Irish ‘value carrier’ Aer Lingus recently announced details of its new 32-seat Business Class cabin, which in our opinion ticks many boxes of what the Business Class experience should look like in the coming years, as the airline has come up with a very well thought-out combination of product and service innovations. Or as Irish newspaper The Independent put it: “Is Aer Lingus’s hot new cabin a business ‘class’, ‘service’ or ‘experience’?”

Examples include pre-flight dinner in the airline’s JFK and Boston lounges for passengers who want to maximize their sleep onboard, free wifi and ample stowage space for personal devices, the provision of dinner on demand onboard, tapping into Aer Lingus Irish heritage with items such as locally sourced food and the amenity kit cosmetics, and providing pre-flight clearance of US customs and immigration on flights leaving Dublin and Shannon.

Sleep, work, dine, relax
The seats, manufactured by fellow Irish company Thompson Aero, have been customized by Factorydesign who are also responsible for the new Thompson Vantage-based ‘Mint’ Business Class on JetBlue’s new subfleet of transcontinental A321s.

Aer Lingus new Business Class seat transforms into a fully-flat 6’6” (2 metres) bed, which is one of the longest in the industry, with a seat width of 22”. The staggered layout offers direct aisle access to 90 percent of Business Class passengers except those with a window seat in the first row. Irish supplier Botany Weaving has provided the fabrics for the Business Class cabin such as seat covers, carpets and curtains, with the fibres designed to reflect Ireland’s weaving heritage. A video of the new Aer Lingus Business Class cabin here.

Aer Lingus will introduce its new Business Class on its seven A330 aircraft from March 2015, and what makes the airline’s new premium passenger experience of interest is that Aer Lingus aimed to come up with product and services that design for multiple uses of one space based on a passenger’s needs, depending on whether they wish to sleep, work, dine or relax. Read full article »

Mood lighting on Icelandair B757 mimicks the Northern Lights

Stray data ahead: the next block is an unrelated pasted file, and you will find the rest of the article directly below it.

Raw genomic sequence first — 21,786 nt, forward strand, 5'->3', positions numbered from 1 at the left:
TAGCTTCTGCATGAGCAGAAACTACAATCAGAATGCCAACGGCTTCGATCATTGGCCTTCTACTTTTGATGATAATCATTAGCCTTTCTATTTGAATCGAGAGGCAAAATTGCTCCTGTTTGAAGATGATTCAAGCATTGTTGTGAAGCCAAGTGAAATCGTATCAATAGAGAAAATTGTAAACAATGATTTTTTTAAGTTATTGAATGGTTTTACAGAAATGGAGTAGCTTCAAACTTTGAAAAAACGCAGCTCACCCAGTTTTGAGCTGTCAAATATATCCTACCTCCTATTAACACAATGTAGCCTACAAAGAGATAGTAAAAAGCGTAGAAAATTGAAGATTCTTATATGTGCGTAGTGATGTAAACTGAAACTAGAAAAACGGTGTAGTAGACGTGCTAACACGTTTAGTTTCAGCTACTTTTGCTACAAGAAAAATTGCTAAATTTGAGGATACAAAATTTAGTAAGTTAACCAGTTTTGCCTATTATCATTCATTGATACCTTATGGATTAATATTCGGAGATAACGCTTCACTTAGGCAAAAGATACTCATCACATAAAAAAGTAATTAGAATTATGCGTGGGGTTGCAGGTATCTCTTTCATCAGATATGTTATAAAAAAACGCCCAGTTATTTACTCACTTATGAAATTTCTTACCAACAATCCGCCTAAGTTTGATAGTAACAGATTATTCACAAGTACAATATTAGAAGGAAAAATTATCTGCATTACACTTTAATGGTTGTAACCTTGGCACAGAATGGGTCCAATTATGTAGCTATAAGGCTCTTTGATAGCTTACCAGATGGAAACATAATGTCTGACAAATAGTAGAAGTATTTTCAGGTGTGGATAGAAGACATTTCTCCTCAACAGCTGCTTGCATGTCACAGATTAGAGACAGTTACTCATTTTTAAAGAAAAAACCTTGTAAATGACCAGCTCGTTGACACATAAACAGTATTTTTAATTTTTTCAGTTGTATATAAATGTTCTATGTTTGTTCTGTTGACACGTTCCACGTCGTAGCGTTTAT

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By Raymond Kollau,

With mood lighting now being a standard feature on new aircraft, several airlines have also begun retrofitting mood lighting in their older cabins. Furthermore, besides the ‘generic’ approach towards mood lighting – that is, recreating sunset on evening flights and sunrise in the morning – a few airlines have taken a cue from Virgin America’s iconic red and purple cabin lighting – which has been described by some passengers as feeling like entering a flying nightclub – to come up with their signature cabin lighting.

Says Daniel Baron, founder of Tokyo-based founder of Tokyo-based design agency LIFT Strategic Design, “Airlines should use mood lighting as an integral part of the brand presentation, or as association with origin. As the systems become more sophisticated and available on more aircraft as line-fit items, more meaningful differentiation with the lighting, i.e., not just as a novelty, will become the norm.”

A great example of this approach is Icelandair. In early April of this year, Icelandair – the airline that positions itself as the ideal stopover carrier between Europe and North-America – completed the first aircraft installation of EMTEQ’s full-spectrum mood lighting system onto a B757.

Icelandair plans to instal the system, which is capable of delivering highly customizable scenes with dynamic colors and intensity levels, on 18 B757s.

EMTEQ and Icelandair worked together to develop a custom Northern Lights scene that pulls in shades of blue and green that dance through the cabin (see video).

Commenting on the new mood lighting, Helgi Már Björgvinsson, Icelandair’s SVP for Marketing and Sales, said “Less maintenance and lower fuel consumption was an important case for the upgrade, as well as the desire to create a unique passenger experience and to utilize the lighting for branding purposes.” Read full article »